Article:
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Together Stronger: The Rise of Welsh Football's Golden Generation Paperback – 26 May 2016
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A must-read for anyone with an interest in Welsh football, and how a country that has always produced great players, finally produced a team with the quality and the unity to reach a first major tournament since 1958. --Sam Wallace, Chief Football Writer, The Telegraph
An absorbing and essential book by Wales best football journalist. Chris Wathan s reputation is built on doing journalism s hard yards to provide the real, inside stories behind the headlines: building up a rich network of contacts and investigating events, not merely reporting them. --Ian Herbert, Chief Sportswriter, The Independent
'Wonderful, I loved it. Only someone with Wathan's access to the team and unrivalled football knowledge could have written a book like this. It will be cherished by Welsh football fans for many years to come. You've done Welsh football proud. A superb achievement.' --Elis James, Comedian, Actor and Welsh football obsessive
About the Author
Chris Wathan is the award-winning Football Correspondent for Media Wales, which includes the Western Mail, Wales on Sunday and WalesOnline.co.uk . Named Welsh Sports Hall of Fame 'Journalist of the Year' in 2014 and the Wales Media Awards 'Sports Reporter of the Year' in 2015, he is regarded as one of the most respected writers on the game in Wales and was one of the few journalists to cover every step of Wales' successful Euro 2016 campaign having reported from close to 100 Wales games since 2002.
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Together Stronger: The Rise of Welsh Football’s Golden Generation starts out strong with a foreword from Wales national team stalwart Ashley Williams, who gives author Chris Wathan his highest recommendation: “There are no writers who have been as close to the story as Chris over the last ten years.”
Simply put, Wathan was the right choice to write the book about Wales’ return to a major tournament following a 58-year absence. He reported from close to 100 Wales games since 2002. He’s clearly an expert and one of the nation’s most respected journalists. No wonder the book is so great.
Together Stronger is a story that covers ten years, three managers, and dozens of players. This journey ended with Wales qualifying for Euro 2016. But where did it start and who is responsible for their recent success?
That sounds like a simple question and it is to a point. Wales is, after all, in the midst of a golden age of football with the likes of Aaron Ramsey, Gareth Bale, Hal Robson-Kanu, Ashley Williams, Joe Allen, and Wayne Hennessey all starring for the Red Dragons.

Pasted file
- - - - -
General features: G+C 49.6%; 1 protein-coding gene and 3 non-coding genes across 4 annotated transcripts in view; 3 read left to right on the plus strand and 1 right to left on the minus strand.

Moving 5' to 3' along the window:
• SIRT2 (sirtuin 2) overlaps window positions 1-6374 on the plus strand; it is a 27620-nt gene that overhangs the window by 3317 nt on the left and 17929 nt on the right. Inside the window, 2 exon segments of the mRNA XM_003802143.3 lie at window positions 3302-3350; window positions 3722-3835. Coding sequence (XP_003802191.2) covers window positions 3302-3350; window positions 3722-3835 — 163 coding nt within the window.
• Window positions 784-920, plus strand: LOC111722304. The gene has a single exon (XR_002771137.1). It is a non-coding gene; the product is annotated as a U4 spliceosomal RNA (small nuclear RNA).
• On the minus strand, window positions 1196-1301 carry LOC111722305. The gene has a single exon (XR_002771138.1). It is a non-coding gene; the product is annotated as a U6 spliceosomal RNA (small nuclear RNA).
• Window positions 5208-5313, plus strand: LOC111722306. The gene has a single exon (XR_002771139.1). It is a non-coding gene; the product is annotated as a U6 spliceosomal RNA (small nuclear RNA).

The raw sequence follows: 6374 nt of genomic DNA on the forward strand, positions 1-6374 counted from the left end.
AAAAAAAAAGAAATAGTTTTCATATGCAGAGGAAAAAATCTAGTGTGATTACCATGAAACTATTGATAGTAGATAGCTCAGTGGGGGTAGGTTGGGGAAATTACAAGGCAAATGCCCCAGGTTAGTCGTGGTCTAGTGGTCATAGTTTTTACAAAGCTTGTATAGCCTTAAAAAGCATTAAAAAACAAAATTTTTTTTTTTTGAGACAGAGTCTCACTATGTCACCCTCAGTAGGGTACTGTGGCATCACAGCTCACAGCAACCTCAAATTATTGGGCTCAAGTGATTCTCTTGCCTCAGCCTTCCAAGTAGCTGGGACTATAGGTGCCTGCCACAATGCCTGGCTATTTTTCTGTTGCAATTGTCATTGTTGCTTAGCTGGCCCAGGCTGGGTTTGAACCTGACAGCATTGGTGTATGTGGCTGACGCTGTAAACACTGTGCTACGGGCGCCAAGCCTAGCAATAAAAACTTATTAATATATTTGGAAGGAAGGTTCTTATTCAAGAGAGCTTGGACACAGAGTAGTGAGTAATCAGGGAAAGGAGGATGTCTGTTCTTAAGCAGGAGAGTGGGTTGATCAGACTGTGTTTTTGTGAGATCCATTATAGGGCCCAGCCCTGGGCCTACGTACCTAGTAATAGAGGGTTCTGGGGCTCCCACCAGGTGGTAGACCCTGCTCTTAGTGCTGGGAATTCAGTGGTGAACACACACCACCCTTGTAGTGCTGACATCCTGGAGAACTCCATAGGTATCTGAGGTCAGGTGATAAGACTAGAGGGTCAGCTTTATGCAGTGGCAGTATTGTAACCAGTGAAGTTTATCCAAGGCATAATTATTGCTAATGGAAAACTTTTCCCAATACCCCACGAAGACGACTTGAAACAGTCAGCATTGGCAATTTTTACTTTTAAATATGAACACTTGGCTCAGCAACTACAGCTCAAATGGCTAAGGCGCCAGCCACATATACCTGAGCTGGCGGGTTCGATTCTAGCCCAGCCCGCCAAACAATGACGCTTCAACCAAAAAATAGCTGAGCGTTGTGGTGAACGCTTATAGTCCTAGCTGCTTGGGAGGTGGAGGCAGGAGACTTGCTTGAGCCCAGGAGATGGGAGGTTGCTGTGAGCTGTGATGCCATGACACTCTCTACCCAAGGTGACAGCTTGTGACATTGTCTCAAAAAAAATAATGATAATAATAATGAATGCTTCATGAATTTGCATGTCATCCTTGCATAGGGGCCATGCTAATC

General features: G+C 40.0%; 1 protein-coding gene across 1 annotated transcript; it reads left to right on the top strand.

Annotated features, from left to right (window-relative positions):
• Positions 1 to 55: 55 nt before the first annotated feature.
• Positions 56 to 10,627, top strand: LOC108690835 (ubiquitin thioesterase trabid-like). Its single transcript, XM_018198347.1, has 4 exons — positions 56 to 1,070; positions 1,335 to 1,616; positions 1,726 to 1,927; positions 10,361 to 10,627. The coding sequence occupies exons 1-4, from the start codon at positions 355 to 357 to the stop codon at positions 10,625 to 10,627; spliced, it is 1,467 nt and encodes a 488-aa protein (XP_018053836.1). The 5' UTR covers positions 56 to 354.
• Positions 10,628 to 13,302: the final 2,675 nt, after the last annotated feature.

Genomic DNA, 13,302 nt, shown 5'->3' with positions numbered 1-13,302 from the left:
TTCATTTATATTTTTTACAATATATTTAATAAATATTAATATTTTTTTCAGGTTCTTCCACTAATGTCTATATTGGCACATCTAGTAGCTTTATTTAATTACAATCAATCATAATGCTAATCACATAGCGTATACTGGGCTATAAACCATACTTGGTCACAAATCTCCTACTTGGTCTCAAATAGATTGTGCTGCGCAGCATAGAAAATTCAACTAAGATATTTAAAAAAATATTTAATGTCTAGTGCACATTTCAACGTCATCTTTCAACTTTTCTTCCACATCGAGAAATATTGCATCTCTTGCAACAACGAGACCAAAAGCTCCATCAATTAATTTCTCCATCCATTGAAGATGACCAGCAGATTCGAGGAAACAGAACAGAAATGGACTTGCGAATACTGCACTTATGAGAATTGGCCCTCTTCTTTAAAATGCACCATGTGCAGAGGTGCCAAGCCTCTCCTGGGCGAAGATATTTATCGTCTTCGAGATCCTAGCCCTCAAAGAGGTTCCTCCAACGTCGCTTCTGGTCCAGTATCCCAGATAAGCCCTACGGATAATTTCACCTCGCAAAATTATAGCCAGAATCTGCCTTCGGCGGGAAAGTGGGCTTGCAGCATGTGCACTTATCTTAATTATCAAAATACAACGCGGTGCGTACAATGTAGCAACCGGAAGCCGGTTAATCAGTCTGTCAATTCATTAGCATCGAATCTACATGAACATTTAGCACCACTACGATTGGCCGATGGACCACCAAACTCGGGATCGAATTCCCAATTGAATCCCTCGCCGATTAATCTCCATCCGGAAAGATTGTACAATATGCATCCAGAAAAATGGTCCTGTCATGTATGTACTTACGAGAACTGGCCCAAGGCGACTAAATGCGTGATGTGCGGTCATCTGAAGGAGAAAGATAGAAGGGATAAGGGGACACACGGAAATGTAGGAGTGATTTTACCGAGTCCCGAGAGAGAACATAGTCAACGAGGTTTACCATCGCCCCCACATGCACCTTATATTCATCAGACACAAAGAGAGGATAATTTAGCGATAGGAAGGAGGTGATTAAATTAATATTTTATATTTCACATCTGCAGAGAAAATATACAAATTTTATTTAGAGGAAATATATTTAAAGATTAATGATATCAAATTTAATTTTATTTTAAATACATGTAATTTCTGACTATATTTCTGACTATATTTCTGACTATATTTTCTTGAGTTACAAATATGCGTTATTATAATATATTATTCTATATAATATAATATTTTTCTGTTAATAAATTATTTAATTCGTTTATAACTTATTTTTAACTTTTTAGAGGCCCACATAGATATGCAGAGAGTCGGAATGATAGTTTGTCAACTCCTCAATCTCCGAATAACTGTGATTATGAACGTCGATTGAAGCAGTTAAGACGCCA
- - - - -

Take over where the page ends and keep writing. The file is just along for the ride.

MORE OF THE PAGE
But having great footballers doesn’t always mean absolute success considering Ryan Giggs, John Hartson, Ian Rush, Neville Southall, Kevin Ratcliffe, and Mark Hughes all missed major finals while playing for Wales.
The story of Wales’ qualification for Euro 2016 is one of missed opportunities, tension, and absolute jubilation. You could say it all started with a failure to qualify for the 2014 World Cup in Brazil. But you have to take it back even further to get the whole story. The author talks about Mark Hughes leaving and John Toshack taking over the reins. While some may be very critical of Toshack’s time in control, this time was one of great emphasis on youth and development. Toshack deserves some credit for laying the foundation for the great work that Gary Speed and Chris Coleman would do.
Speed’s legacy and Coleman’s ability to carry on helped Wales through difficult times and hard-luck tales. Speed took over the national team with just four months of top-flight managerial experience and made a massive difference. He wanted to ease the regret of not making a major finals as a player and “lift Welsh football from top to bottom.” The revival and modernization of Welsh football was Speed’s ultimate responsibility and he accomplished this objective and much more.
Speed wanted a total revamp and he did just that, having an impact on the program and its players for years to come. His greatest influence came on Aaron Ramsey, who was a “young captain for a young manager.” Speed wanted input from players, yet was young enough to appreciate what the players were going through.
The tragic death of Speed was devastating for all involved. He was an irreplaceable force, possessing a natural charisma that brought the best out of people. He made everyone feel that they had to give a little bit extra.
Coleman had the difficult task of following after him and found the situation to be astonishingly difficult. The call of “Rio for Speedo” fell short, but everyone knew that they had to finish the work that had been started. They did just that, qualifying for Euro 2016 after a wild roller coaster of events.
We all know what happened there as Wales rose to the occasion, finishing strong among Europe’s elite. Only a Cinderella run by Iceland could overshadow their good work.
Wathan captured the entire journey using the right lens, being sympathetic when needed and enthusiastic at the right moments. He discussed the story of Wales football from every perspective and angle; he also found the positives in every situation and with every manager. You could tell that this book was truly a labor of love, the result of tremendous experience, expertise, and passion for Wales football.
It’s a must-read for anyone that followed Wales or Euro 2016. We have to say that there are many options for Wales-related literature this summer, but this one is easily one of the best. Wathan’s brilliance shines very brightly in this text.